Friday , June 27, 2014 - 11:29 AM
It’s difficult to describe how mind numbing these “transformer” movies have become. Sure, they are occasionally cool to look at and the sound pulsates through you like rolling thunder.
Yet, it’s the little things like storylines and characters that leave you dumbfounded.
Add to that its two hours, 45 minutes length, and I think the plan here is to beat you into submission. I know I’m flat-out exhausted after having sat through this film.
This fourth installment picks up four years after the great battle of Chicago, in which the place is leveled and hundreds of humans are killed.
The U.S. government blames the Autobots, and sets up a secret arm of the CIA called Cemetery Wind to hunt them down and take them out. With the aid of Lockdown, a Transformer bounty hunter, one by one, the Autobots are being eliminated.
Lockdown’s main directive is to locate Optimus Prime, the leader of the Autobots, and bring him back to face the “creators,” the mysterious entities who started the whole process.
Optimus has been hiding in an old abandoned theater in a small Texas town as a clunky, broken old semi. Not sure how he got inside a theater, but who cares.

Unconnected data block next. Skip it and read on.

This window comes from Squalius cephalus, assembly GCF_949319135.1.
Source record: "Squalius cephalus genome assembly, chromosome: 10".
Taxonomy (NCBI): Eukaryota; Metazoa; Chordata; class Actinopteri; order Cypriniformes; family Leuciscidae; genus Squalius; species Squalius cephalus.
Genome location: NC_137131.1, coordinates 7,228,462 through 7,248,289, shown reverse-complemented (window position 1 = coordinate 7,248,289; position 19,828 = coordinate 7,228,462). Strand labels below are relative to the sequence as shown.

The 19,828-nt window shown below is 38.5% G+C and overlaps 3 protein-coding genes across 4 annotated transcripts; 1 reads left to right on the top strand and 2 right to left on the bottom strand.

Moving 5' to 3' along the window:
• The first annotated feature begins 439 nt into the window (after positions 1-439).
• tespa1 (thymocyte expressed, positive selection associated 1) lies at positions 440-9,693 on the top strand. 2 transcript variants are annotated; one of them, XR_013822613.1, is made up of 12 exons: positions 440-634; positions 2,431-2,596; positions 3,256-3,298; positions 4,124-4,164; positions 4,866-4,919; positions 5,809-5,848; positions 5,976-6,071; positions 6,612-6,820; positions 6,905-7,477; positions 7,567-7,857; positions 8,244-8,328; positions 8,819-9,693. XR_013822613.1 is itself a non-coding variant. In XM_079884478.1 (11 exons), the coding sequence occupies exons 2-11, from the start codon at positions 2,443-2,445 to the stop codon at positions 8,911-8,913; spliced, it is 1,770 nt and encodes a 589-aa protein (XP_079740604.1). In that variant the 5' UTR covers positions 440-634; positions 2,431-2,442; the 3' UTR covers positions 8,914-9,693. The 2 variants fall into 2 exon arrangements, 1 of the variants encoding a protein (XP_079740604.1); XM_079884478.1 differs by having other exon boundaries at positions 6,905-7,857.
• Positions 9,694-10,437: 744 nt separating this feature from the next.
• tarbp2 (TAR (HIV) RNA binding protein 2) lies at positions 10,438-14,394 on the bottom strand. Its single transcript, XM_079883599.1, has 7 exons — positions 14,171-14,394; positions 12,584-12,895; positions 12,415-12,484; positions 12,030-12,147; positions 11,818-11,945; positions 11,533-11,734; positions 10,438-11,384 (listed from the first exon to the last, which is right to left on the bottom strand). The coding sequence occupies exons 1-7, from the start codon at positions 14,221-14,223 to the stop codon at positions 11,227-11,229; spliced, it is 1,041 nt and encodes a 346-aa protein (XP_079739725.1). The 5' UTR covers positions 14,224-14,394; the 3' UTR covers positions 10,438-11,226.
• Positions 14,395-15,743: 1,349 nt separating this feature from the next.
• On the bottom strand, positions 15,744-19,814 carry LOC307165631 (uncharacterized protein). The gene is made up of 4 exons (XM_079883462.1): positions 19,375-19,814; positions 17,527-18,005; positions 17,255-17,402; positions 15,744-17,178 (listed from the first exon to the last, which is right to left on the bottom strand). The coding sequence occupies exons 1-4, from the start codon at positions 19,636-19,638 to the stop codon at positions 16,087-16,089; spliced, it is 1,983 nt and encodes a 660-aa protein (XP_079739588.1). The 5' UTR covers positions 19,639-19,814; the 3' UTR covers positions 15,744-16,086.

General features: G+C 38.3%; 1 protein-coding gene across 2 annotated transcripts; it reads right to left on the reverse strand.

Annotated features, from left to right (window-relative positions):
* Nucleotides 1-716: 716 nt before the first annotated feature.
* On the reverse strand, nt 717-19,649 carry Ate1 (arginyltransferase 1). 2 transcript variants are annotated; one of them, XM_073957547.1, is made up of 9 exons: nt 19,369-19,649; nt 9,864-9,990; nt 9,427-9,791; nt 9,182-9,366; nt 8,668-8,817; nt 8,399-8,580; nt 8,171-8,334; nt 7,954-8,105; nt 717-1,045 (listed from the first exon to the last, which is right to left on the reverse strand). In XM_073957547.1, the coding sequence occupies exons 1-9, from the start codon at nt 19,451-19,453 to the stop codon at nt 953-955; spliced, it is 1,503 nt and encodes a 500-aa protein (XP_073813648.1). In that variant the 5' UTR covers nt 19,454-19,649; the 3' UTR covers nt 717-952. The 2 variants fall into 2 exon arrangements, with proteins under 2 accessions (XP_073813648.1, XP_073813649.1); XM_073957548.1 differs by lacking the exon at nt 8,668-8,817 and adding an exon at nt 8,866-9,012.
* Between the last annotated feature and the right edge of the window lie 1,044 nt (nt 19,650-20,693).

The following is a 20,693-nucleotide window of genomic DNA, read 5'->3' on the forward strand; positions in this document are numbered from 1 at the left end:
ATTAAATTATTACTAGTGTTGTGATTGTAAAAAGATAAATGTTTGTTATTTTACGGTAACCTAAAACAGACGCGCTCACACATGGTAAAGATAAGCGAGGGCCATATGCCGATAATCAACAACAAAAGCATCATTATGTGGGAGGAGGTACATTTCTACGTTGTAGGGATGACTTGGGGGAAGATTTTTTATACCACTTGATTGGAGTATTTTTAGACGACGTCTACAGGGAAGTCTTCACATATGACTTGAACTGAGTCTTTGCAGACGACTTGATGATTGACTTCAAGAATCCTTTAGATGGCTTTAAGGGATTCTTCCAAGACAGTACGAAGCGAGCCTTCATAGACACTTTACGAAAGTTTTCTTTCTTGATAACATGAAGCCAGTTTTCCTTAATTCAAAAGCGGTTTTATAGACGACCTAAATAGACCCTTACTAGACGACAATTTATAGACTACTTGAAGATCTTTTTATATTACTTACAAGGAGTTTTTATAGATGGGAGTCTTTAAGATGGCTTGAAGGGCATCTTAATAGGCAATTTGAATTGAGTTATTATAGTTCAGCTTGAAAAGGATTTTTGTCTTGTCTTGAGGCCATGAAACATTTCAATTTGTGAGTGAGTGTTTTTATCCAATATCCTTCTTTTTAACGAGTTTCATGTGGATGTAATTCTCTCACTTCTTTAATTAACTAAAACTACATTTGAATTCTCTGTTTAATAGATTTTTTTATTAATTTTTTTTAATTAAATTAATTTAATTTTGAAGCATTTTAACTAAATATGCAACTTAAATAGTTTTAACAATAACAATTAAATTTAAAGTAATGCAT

Cade Yeager (Mark Wahlberg), an inventor/junker, and his goofy mechanic, Lucas (T.J. Miller), buy the old heap and tow it back to their workshop barn. There, they discover it’s an actual transformer, and attempt to nurse it back to health.
The black-suited CIA goons, led by Harold Attinger (Kelsey Grammar), somehow learn that it’s Prime and descend on the farm. It’s pretty much all chaos from here on out, as Optimus sends a distress signal out to all remaining Autobots. Yeager and his overprotected daughter Tessa (Nicola Peltz), and her Irish rally car driving boyfriend, Shane (Jack Reynor), tag along and a billionaire nut job, Joshua Joyce (Stanley Tucci), tries to build his own transformers using their basic alien DNA, Transformium. Ugh.
The Autobots and their human friends must infiltrate Joshua’s HQ in Chicago, which has been miraculously rebuilt in just four years, where they will confront new creations, Galvatron and Stinger. More damage. And when that doesn’t work, they will be off to make a mess of Hong Kong, where they are joined by a bunch of tough looking Dinobots.
Now I know, somewhere out there, a joyful nerdery is squealing with delight at the prospect of Autobots and Dinobots working together to fight a common enemy. I see these new critters as only more pieces to Michael Bay’s elaborate chess set that’s giving me a massive migraine.
It’s maximum sensory overload with only minimal emotional attachment. That’s “Transformers: Age of Extinction” — the biggest and loudest transformer movie yet — and that’s saying something.
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